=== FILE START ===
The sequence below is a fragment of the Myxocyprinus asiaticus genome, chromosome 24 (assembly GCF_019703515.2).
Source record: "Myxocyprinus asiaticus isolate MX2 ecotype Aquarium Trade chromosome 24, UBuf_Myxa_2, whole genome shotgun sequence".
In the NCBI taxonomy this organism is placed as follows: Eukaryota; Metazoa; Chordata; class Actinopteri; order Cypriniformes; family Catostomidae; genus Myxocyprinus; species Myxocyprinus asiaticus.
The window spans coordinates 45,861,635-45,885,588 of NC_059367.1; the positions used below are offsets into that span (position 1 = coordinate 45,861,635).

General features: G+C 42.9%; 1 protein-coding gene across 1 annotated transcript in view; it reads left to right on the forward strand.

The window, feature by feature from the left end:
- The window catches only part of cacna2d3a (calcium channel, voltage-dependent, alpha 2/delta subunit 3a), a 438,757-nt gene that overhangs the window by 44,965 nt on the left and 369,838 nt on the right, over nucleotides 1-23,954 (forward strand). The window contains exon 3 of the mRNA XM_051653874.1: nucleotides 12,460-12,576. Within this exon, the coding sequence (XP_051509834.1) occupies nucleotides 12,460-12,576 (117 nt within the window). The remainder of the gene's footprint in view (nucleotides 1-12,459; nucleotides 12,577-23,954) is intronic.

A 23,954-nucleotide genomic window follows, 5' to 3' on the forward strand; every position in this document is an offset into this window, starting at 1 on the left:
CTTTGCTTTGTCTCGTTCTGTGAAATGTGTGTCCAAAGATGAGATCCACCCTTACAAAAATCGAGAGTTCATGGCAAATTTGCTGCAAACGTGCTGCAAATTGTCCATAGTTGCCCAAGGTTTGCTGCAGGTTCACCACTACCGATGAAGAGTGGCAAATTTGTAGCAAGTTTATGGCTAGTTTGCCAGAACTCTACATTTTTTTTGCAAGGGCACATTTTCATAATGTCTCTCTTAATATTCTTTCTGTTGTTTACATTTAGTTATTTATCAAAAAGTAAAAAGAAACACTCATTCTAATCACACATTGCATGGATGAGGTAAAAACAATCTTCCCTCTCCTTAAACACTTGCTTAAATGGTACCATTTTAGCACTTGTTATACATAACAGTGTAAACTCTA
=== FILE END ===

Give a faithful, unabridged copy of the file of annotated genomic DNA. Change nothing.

The sequence below is a fragment of the Myxocyprinus asiaticus genome, chromosome 24 (assembly GCF_019703515.2).
Source record: "Myxocyprinus asiaticus isolate MX2 ecotype Aquarium Trade chromosome 24, UBuf_Myxa_2, whole genome shotgun sequence".
In the NCBI taxonomy this organism is placed as follows: Eukaryota; Metazoa; Chordata; class Actinopteri; order Cypriniformes; family Catostomidae; genus Myxocyprinus; species Myxocyprinus asiaticus.
The window spans coordinates 45,861,635-45,885,588 of NC_059367.1; the positions used below are offsets into that span (position 1 = coordinate 45,861,635).

General features: G+C 42.9%; 1 protein-coding gene across 1 annotated transcript in view; it reads left to right on the forward strand.

The window, feature by feature from the left end:
- The window catches only part of cacna2d3a (calcium channel, voltage-dependent, alpha 2/delta subunit 3a), a 438,757-nt gene that overhangs the window by 44,965 nt on the left and 369,838 nt on the right, over nucleotides 1-23,954 (forward strand). The window contains exon 3 of the mRNA XM_051653874.1: nucleotides 12,460-12,576. Within this exon, the coding sequence (XP_051509834.1) occupies nucleotides 12,460-12,576 (117 nt within the window). The remainder of the gene's footprint in view (nucleotides 1-12,459; nucleotides 12,577-23,954) is intronic.

A 23,954-nucleotide genomic window follows, 5' to 3' on the forward strand; every position in this document is an offset into this window, starting at 1 on the left:
CTTTGCTTTGTCTCGTTCTGTGAAATGTGTGTCCAAAGATGAGATCCACCCTTACAAAAATCGAGAGTTCATGGCAAATTTGCTGCAAACGTGCTGCAAATTGTCCATAGTTGCCCAAGGTTTGCTGCAGGTTCACCACTACCGATGAAGAGTGGCAAATTTGTAGCAAGTTTATGGCTAGTTTGCCAGAACTCTACATTTTTTTTGCAAGGGCACATTTTCATAATGTCTCTCTTAATATTCTTTCTGTTGTTTACATTTAGTTATTTATCAAAAAGTAAAAAGAAACACTCATTCTAATCACACATTGCATGGATGAGGTAAAAACAATCTTCCCTCTCCTTAAACACTTGCTTAAATGGTACCATTTTAGCACTTGTTATACATAACAGTGTAAACTCTA